• What is pandemic paid leave?

    • The coronavirus emergency relief package gives many American workers paid leave if they need to take time off because of the virus. It gives qualified workers two weeks of paid sick leave if they are ill, quarantined or seeking diagnosis or preventive care for coronavirus, or if they are caring for sick family members. It gives 12 weeks of paid leave to people caring for children whose schools are closed or whose child care provider is unavailable because of the coronavirus. It is the first time the United States has had widespread federally mandated paid leave, and includes people who don’t typically get such benefits, like part-time and gig economy workers. But the measure excludes at least half of private-sector workers, including those at the country’s largest employers, and gives small employers significant leeway to deny leave.

Thai households have some of the highest debt loads in Asia, and the most desperate have lined up at Buddhist temples for handouts of rice.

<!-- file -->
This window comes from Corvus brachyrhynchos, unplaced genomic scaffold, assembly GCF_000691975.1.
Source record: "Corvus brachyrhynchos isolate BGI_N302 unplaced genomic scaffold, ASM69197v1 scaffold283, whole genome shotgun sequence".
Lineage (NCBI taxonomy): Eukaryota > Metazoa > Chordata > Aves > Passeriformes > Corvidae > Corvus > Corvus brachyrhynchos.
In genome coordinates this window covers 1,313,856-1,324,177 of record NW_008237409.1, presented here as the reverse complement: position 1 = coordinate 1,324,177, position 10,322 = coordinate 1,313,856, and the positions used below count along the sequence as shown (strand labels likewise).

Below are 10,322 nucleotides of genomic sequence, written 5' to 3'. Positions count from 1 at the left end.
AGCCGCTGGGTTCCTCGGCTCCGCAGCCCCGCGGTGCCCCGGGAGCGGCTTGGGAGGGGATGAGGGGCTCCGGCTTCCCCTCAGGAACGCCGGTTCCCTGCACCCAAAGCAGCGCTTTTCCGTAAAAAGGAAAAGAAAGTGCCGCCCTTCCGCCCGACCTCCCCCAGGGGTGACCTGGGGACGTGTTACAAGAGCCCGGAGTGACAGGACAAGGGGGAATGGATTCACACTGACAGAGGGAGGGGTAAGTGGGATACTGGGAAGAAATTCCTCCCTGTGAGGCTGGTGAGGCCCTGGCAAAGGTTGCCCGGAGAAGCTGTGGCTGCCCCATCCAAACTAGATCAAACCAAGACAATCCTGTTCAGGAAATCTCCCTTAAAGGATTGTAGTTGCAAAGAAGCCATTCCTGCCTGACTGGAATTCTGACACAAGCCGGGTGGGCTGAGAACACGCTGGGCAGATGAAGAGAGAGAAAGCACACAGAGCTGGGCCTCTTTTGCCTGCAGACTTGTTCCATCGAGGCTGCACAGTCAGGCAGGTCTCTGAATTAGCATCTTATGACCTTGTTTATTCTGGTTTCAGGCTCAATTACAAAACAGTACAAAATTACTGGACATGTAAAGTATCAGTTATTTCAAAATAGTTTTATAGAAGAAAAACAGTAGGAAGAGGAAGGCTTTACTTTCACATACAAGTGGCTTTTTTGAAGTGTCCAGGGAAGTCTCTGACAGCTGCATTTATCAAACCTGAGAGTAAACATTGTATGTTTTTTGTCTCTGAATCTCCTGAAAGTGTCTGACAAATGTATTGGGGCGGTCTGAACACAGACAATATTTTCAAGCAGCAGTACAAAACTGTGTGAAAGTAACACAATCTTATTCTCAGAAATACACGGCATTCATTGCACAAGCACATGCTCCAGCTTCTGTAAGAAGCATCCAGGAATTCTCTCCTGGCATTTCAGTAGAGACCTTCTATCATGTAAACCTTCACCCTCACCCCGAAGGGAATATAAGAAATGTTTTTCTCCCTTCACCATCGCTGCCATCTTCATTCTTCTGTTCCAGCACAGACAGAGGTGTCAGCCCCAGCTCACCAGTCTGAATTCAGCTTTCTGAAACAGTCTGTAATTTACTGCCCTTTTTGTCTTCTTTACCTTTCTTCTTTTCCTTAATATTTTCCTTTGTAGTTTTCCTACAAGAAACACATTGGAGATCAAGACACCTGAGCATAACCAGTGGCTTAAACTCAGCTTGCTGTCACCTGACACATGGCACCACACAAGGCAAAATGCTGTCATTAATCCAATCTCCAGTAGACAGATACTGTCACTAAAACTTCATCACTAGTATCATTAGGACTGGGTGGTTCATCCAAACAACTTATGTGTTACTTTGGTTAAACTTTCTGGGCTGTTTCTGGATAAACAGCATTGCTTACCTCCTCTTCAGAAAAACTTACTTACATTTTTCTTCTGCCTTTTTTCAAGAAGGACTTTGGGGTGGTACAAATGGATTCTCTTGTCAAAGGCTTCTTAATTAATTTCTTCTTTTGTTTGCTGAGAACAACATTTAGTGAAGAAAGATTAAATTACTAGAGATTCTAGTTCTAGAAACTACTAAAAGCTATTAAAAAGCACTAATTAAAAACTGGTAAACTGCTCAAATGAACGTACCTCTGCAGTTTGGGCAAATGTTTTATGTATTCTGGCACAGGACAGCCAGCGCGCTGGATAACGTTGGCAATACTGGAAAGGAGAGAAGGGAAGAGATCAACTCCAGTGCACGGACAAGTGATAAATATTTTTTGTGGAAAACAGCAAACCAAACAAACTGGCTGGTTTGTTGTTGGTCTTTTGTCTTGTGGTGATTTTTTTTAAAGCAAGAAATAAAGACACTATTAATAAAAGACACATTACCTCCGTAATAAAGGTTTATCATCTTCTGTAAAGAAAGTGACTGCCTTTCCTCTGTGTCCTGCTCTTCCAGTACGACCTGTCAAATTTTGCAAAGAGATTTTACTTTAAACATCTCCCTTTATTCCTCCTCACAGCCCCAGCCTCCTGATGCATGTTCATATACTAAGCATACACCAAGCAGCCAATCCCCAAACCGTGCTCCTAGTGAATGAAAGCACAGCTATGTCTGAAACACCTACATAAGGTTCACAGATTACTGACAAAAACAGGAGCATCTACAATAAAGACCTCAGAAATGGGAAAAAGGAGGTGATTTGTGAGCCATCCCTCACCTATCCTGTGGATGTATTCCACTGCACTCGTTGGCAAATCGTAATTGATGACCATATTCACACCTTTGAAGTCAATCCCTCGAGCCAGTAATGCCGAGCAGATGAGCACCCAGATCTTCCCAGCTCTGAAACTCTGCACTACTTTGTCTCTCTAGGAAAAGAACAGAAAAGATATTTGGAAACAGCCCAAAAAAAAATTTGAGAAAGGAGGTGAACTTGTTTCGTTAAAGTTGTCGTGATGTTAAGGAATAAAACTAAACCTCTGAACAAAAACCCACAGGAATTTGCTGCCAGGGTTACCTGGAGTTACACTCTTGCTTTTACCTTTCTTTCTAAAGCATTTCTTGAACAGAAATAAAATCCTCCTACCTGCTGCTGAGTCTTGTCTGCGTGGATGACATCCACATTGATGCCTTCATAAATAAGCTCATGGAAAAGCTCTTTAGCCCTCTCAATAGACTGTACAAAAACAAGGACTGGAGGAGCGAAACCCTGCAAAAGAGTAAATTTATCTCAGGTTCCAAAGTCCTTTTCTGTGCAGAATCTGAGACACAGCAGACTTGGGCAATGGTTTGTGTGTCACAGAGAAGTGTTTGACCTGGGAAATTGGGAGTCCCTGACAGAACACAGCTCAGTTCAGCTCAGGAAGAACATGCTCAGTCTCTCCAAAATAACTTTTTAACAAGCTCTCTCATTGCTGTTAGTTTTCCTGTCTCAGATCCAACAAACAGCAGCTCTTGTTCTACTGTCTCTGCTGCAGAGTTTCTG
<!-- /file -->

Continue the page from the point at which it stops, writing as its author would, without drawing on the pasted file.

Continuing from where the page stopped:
After a promised disbursement of emergency government funds was bogged down in bureaucracy, a woman swallowed rat poison outside of a government building. She survived, but suicides are up in Thailand.

Covid Thailand Aid, a charity set up in the wake of the pandemic, has been inundated by pleas from Thais with only a dollar or two left in their bank accounts, said Natalie Narkprasert, one of the group’s founders.

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A park in Bangkok on May 3, after the city began easing restrictions.
A park in Bangkok on May 3, after the city began easing restrictions.